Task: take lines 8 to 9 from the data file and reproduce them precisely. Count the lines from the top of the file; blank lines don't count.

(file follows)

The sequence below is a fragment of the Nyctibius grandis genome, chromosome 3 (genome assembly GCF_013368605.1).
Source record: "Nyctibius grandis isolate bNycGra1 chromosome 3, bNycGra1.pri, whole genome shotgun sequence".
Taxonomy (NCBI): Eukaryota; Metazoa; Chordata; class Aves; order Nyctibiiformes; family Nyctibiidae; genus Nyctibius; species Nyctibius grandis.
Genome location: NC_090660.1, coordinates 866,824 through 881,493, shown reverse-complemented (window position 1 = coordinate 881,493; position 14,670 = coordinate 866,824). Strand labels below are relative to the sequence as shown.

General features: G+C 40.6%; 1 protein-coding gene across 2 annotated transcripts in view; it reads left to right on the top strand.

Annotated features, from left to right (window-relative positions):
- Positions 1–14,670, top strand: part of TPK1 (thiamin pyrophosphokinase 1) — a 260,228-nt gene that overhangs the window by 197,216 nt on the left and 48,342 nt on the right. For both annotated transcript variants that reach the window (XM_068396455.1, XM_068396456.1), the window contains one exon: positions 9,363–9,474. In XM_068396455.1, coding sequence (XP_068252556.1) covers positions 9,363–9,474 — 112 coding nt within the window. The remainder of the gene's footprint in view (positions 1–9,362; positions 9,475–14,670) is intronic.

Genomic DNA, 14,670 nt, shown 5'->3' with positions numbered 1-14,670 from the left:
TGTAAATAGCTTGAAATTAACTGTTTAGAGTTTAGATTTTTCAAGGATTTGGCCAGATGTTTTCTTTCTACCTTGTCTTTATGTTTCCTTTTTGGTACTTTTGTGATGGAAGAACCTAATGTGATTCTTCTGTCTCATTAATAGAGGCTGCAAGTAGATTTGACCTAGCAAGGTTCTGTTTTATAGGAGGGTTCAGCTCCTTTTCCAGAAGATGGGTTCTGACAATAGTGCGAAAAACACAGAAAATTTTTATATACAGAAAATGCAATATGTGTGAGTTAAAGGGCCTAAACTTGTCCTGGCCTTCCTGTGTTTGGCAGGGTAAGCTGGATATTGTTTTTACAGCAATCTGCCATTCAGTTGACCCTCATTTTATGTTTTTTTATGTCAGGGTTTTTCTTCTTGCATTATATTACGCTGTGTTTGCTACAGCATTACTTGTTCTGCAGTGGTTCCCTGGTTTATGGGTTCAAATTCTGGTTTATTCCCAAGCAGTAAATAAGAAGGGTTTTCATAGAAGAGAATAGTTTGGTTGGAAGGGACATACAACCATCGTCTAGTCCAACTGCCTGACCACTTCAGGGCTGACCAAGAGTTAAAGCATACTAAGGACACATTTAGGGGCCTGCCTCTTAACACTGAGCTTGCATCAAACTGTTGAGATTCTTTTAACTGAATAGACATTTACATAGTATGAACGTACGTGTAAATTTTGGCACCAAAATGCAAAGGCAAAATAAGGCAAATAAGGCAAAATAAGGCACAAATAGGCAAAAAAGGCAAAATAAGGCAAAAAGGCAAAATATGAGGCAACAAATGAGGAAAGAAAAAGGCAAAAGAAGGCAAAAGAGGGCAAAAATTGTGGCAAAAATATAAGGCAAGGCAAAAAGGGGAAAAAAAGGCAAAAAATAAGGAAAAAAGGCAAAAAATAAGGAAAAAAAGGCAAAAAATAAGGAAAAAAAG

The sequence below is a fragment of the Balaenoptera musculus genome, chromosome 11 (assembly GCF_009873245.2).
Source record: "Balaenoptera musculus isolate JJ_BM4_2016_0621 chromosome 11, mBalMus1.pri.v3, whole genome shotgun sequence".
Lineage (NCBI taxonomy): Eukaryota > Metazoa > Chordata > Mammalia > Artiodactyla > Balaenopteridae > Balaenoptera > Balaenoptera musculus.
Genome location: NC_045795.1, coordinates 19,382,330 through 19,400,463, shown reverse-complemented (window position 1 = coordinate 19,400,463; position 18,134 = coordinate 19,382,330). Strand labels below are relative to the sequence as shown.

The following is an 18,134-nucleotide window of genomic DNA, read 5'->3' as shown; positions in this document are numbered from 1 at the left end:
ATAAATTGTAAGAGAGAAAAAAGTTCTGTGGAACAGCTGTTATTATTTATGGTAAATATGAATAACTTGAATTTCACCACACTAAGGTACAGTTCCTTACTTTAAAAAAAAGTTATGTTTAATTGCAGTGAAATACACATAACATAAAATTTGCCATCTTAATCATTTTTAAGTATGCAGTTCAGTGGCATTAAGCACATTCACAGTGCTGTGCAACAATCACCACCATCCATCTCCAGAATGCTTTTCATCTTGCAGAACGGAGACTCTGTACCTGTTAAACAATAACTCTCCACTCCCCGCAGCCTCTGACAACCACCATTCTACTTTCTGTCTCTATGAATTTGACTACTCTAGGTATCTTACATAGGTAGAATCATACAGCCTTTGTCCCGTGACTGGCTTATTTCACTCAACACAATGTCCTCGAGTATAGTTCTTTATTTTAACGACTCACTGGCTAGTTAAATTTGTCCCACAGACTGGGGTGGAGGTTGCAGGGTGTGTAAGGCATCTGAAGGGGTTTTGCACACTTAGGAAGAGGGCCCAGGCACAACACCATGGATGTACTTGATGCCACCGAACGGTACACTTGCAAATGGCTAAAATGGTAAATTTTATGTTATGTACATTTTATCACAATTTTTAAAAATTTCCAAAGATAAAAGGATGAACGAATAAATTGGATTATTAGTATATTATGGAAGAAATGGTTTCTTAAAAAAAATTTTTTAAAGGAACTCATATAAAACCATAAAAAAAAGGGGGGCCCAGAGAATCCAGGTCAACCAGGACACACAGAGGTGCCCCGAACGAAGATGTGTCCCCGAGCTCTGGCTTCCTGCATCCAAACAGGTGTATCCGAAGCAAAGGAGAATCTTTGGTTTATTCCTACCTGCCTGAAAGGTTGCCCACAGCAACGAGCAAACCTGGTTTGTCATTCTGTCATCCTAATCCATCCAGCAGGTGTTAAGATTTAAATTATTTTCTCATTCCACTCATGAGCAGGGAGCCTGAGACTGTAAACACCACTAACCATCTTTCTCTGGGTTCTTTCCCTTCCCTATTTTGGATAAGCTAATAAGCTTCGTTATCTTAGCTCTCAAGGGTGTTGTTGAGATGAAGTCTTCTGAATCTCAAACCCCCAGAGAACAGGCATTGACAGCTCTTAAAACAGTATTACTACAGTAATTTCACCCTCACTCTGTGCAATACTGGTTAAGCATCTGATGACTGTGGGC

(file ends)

Genomic DNA, 14,670 nt, shown 5'->3' with positions numbered 1-14,670 from the left:
TGTAAATAGCTTGAAATTAACTGTTTAGAGTTTAGATTTTTCAAGGATTTGGCCAGATGTTTTCTTTCTACCTTGTCTTTATGTTTCCTTTTTGGTACTTTTGTGATGGAAGAACCTAATGTGATTCTTCTGTCTCATTAATAGAGGCTGCAAGTAGATTTGACCTAGCAAGGTTCTGTTTTATAGGAGGGTTCAGCTCCTTTTCCAGAAGATGGGTTCTGACAATAGTGCGAAAAACACAGAAAATTTTTATATACAGAAAATGCAATATGTGTGAGTTAAAGGGCCTAAACTTGTCCTGGCCTTCCTGTGTTTGGCAGGGTAAGCTGGATATTGTTTTTACAGCAATCTGCCATTCAGTTGACCCTCATTTTATGTTTTTTTATGTCAGGGTTTTTCTTCTTGCATTATATTACGCTGTGTTTGCTACAGCATTACTTGTTCTGCAGTGGTTCCCTGGTTTATGGGTTCAAATTCTGGTTTATTCCCAAGCAGTAAATAAGAAGGGTTTTCATAGAAGAGAATAGTTTGGTTGGAAGGGACATACAACCATCGTCTAGTCCAACTGCCTGACCACTTCAGGGCTGACCAAGAGTTAAAGCATACTAAGGACACATTTAGGGGCCTGCCTCTTAACACTGAGCTTGCATCAAACTGTTGAGATTCTTTTAACTGAATAGACATTTACATAGTATGAACGTACGTGTAAATTTTGGCACCAAAATGCAAAGGCAAAATAAGGCAAATAAGGCAAAATAAGGCACAAATAGGCAAAAAAGGCAAAATAAGGCAAAAAGGCAAAATATGAGGCAACAAATGAGGAAAGAAAAAGGCAAAAGAAGGCAAAAGAGGGCAAAAATTGTGGCAAAAATATAAGGCAAGGCAAAAAGGGGAAAAAAAGGCAAAAAATAAGGAAAAAAGGCAAAAAATAAGGAAAAAAAGGCAAAAAATAAGGAAAAAAAG